Lafarge secures ₦131.65bn in Right Issue, Plans to Refinance Loan & boost Profits!

On the 30th November 2017, Lafarge Africa Plc, the makers of Elephant Cement presented a facts behind the figures Right Issue at the Nigeria Stock Exchange. Group Managing Director & Chief Executive Officer, Mr. Michel Pucheros stated that a total of 131.65bn was raised from existing shareholders of the company  in order to refinance a part of the company’s foreign currency denominated loan by  way of a debt to equity conversion and also boost its profitability. In a statement the Group CEO said:

“Despite the challenging economic and regulatory operating environment, our company has continued to make significant progress on a number of fronts; thereby ensuring solid operating performance. I am pleased to inform you stockbrokers and other stakeholders that the results of the company’s transformation are already evident, as seen in first quarter, Q1, and second quarter,Q2, 2017 unaudited results of the company. We have returned to profitability and we hope that part of the proceeds from this Rights Issue will further boost our profitability in the future.” Fielding questions from stockbrokers on the dismal performance of the company over several successive quarters, he says,

“The harsh operating environment, lower sales due to recession faced in Nigeria and turbulent macro- economic conditions including the naira devaluation, amongst others, affected the our performance. However, the company has robust cash flow generating capability, as evidenced by operating cash flows of N57.8 billion and strong balance sheet at the end of the 2016 financial year. But, in half year 2017, we have grown Profit Before Tax, PBT to N18.160 billion, Profit After Tax, PAT to N34.803 billion from losses recorded in 2016.” Stating further that,

“The company’s performance shows that revenue grew at Compound Annual Growth Rate, CAGR, of 20 percent between 2012 and 2016 driven by improved operating activities, increased production capacity and operational consolidation. Revenue jump in 2013 was largely due to increased production in Ewekoro II cement plant; Earnings, Before Interest, Tax, Depreciation and Amortization , EBITDA, declined to N29.1 billion in 2016 from N67.3 billion in 2015 in line with general market conditions.” Bola Adeeko, the Nigeria Stock Exchange Head of Corporate Services Division in a statement on the facts behind the figures says,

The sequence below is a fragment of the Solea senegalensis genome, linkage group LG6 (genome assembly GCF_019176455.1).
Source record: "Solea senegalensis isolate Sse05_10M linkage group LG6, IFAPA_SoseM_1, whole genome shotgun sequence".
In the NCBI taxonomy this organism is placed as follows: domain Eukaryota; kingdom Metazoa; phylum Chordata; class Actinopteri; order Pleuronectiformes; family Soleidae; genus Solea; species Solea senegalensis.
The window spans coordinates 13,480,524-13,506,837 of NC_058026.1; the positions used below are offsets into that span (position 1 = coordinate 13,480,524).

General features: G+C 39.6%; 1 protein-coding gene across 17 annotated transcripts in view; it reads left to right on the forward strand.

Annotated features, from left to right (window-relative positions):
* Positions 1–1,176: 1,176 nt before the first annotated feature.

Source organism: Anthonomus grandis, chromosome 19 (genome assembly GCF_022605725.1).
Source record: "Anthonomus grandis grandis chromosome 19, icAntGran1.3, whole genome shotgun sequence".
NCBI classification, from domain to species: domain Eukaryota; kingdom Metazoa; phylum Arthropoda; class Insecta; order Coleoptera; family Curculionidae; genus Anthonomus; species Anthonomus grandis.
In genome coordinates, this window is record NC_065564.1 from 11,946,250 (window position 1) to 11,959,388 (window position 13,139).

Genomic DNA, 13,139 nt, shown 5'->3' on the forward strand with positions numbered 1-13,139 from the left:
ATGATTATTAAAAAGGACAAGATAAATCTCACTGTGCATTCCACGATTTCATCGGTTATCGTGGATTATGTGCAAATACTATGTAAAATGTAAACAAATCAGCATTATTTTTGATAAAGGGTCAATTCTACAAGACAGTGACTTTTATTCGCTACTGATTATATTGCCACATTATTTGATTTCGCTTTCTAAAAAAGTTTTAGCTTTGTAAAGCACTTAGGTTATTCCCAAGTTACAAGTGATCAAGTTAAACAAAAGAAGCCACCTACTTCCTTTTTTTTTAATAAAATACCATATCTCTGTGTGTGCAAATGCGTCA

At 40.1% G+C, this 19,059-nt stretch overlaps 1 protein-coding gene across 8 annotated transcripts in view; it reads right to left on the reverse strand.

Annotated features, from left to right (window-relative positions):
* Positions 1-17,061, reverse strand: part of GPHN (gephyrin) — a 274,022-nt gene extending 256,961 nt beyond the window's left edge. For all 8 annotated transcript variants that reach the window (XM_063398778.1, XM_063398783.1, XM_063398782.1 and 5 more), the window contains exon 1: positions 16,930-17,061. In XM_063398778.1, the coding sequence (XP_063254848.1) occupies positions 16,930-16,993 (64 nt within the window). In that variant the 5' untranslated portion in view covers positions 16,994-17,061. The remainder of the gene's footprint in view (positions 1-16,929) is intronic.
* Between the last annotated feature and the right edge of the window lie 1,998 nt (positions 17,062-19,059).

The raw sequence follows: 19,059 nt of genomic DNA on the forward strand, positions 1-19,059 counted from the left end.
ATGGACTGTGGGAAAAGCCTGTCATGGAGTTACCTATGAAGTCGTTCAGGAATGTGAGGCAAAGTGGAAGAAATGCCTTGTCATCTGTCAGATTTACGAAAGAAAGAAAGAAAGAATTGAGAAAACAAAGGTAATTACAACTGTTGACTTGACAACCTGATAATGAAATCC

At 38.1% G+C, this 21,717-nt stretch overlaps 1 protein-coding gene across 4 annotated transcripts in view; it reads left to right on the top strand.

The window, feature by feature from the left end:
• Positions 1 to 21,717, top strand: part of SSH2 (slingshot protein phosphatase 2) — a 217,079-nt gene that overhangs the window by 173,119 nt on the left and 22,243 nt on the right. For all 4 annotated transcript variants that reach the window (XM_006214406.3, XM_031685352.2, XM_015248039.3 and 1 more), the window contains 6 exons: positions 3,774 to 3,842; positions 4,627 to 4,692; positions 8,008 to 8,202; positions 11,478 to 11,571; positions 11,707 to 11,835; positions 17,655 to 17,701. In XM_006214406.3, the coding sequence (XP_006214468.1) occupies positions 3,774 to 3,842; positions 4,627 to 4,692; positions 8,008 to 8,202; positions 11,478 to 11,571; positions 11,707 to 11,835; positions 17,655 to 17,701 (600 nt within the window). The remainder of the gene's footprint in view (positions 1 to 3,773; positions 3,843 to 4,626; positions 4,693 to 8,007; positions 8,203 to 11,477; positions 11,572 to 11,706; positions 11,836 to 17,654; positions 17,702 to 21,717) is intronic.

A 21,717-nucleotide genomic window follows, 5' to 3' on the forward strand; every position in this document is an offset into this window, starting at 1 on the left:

“Lafarge Africa’s N131.65 billion Rights Issue is the highest offer in the history of the Nigeria’s capital market in recent time and we encourage their shareholders to participate in the offer as the proceeds from the offer would reposition the company for greater height. We also encourage other companies to approach the market for funds to boost their businesses.” Buttressing the objectives of the Company as stated by the Group CEO of Lafarge, Bola Adeeko, stated further that,

“Lafarge’s Rights Issue will help the company to finance working capital and expand operations that will yield better results to shareholders in the form of dividend in the future.”

Kelvin Emmanuel

About Kelvin Emmanuel

The Oil producing Angola in the Southern part of Africa faces what Nigeria faced 12months ago; a distortion in its exchange rate with a difference between the official markets and the parallel black markets. One dollar through the official window buys you 166 kwanza, while one dollar through the black market buys you 400 kwanza. Nigeria faced the same challenge 12months ago, when the distortion between the official and black markets was as much as the official markets trading at 306 with the parallel market ranging from 450 through to 510. The Central Bank Governor of Angola, Jose de Massano Junior announced in Luanda “We will stop having a fixed foreign exchange, we will adopt a floating regime of foreign exchange”. Angola faces exactly the same challenges and has been applying the exact same responses to an exchange rate crisis like using its foreign reserves that was sitting at $26bn to defend the currency kwanza, with no success so far, even though the external reserves has dropped to $14bn. Angola relies on Oil receipts for 80% of its government revenue, 90% of its inflow and 50% of its GDP. Angola is a $194bn economy that has been growing at an average of 10% on the back of rising oil prices since 2002 when its 27 year old civil war that started in 1975 ended. The state national oil company Sonangol reports that it produces up to 1.8m barrels of crude oil daily, however the government that until now has being led by the family dynasty Jose Eduardo dos Santos until recently when succession saw power transferred to Joao Lourenco, reports that the oil price rout in 2015/2016 that saw prices drop to as low as $28 per barrel caused ripples across the economic structures of the government, upsetting government revenues, its ability to fund its budget, capital project funding, foreign direct investments into the economy as a result of a currency crisis that was driven by the widening of gap between the official and street window of the kwanza, that until now has been pegged in a fixed exchange rate regime to the US Dollar.